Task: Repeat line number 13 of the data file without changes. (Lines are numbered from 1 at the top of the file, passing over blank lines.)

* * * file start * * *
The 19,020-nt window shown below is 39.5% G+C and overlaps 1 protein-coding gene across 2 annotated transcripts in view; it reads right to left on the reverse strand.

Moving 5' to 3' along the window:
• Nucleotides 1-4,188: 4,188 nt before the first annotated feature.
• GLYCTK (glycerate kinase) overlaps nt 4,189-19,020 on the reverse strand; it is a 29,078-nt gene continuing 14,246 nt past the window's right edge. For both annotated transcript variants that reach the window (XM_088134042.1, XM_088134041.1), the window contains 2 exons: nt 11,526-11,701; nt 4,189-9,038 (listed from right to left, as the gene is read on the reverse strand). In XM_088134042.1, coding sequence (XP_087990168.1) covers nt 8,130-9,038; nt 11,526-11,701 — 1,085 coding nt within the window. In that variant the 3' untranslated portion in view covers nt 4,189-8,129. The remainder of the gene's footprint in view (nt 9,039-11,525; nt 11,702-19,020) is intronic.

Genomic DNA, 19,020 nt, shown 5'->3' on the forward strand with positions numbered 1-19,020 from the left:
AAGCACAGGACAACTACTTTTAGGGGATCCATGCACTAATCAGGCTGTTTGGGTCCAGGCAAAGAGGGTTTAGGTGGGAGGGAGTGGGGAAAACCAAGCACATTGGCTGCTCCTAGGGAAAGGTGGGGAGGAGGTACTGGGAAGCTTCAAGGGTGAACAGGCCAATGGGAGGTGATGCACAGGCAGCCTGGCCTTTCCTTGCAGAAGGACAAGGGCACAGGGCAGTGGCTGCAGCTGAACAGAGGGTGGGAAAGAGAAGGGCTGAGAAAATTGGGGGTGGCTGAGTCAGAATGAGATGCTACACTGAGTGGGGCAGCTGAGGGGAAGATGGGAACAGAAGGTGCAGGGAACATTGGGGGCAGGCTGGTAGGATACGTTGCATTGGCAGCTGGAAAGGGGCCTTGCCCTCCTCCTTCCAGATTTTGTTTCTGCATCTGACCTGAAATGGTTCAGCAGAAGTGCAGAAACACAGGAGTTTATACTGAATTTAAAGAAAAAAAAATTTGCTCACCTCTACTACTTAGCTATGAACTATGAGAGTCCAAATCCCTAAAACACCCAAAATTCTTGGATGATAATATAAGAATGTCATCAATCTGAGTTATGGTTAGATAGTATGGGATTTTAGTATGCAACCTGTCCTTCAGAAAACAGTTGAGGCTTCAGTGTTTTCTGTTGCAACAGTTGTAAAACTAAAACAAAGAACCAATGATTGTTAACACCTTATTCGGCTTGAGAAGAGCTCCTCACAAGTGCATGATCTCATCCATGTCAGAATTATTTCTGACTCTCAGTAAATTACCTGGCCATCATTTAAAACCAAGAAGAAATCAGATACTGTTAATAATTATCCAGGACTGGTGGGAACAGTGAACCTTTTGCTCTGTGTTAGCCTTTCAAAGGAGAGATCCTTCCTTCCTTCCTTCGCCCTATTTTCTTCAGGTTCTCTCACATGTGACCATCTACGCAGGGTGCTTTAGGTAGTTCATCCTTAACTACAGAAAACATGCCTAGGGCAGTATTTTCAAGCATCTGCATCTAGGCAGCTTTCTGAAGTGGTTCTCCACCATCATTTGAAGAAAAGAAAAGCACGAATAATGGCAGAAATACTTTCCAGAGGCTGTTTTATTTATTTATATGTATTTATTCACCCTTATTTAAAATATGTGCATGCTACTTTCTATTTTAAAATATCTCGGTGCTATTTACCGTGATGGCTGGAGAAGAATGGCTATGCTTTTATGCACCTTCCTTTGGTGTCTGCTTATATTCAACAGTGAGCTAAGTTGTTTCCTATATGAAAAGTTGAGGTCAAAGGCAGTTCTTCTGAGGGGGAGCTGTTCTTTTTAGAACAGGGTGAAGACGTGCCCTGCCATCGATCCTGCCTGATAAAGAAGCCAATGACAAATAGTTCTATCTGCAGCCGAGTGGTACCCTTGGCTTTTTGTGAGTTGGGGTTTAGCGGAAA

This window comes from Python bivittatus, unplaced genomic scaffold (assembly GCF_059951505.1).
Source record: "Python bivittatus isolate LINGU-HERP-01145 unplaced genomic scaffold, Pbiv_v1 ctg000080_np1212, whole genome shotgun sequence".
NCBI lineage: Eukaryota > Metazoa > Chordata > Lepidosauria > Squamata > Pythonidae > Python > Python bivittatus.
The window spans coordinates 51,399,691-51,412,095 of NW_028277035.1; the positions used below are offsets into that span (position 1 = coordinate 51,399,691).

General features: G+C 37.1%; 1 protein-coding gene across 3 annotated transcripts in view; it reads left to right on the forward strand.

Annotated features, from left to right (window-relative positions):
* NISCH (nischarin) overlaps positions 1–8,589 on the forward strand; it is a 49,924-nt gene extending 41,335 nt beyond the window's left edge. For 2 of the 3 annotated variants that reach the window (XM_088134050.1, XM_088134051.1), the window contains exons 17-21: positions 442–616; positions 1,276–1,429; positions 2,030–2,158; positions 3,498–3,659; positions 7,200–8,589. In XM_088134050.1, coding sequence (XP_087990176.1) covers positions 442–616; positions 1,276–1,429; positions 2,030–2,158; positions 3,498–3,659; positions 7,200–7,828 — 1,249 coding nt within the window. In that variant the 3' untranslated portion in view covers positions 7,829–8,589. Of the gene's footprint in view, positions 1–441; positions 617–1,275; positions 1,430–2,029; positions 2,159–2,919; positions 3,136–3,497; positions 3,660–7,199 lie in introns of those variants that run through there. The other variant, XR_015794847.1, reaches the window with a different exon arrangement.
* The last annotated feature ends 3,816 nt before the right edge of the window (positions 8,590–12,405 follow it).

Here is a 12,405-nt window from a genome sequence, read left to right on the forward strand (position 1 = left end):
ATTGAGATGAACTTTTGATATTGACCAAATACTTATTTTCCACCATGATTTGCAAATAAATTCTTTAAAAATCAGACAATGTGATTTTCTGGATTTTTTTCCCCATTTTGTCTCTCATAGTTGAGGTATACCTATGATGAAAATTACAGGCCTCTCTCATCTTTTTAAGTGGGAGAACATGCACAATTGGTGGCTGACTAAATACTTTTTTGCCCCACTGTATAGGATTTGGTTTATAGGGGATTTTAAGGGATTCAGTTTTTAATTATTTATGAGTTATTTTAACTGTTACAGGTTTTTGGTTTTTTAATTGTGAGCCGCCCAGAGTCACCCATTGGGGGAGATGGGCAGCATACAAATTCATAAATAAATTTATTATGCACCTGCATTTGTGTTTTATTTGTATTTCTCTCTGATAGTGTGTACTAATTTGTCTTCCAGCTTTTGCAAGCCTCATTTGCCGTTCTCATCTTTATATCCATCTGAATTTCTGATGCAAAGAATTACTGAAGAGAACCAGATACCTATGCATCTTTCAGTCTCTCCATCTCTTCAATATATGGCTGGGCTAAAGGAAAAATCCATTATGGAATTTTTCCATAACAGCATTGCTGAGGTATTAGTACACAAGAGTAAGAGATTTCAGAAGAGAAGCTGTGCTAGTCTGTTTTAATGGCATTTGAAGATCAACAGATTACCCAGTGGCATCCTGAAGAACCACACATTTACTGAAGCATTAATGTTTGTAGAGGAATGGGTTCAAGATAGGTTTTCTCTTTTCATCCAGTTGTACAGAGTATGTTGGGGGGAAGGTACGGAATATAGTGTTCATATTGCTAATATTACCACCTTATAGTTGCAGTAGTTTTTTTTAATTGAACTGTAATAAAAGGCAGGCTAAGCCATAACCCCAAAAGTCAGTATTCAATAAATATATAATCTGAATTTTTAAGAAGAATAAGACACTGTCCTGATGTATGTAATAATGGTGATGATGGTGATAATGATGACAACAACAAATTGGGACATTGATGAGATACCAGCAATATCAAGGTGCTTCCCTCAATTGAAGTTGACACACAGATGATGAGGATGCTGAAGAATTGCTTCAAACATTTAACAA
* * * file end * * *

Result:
* NISCH (nischarin) overlaps positions 1–8,589 on the forward strand; it is a 49,924-nt gene extending 41,335 nt beyond the window's left edge. For 2 of the 3 annotated variants that reach the window (XM_088134050.1, XM_088134051.1), the window contains exons 17-21: positions 442–616; positions 1,276–1,429; positions 2,030–2,158; positions 3,498–3,659; positions 7,200–8,589. In XM_088134050.1, coding sequence (XP_087990176.1) covers positions 442–616; positions 1,276–1,429; positions 2,030–2,158; positions 3,498–3,659; positions 7,200–7,828 — 1,249 coding nt within the window. In that variant the 3' untranslated portion in view covers positions 7,829–8,589. Of the gene's footprint in view, positions 1–441; positions 617–1,275; positions 1,430–2,029; positions 2,159–2,919; positions 3,136–3,497; positions 3,660–7,199 lie in introns of those variants that run through there. The other variant, XR_015794847.1, reaches the window with a different exon arrangement.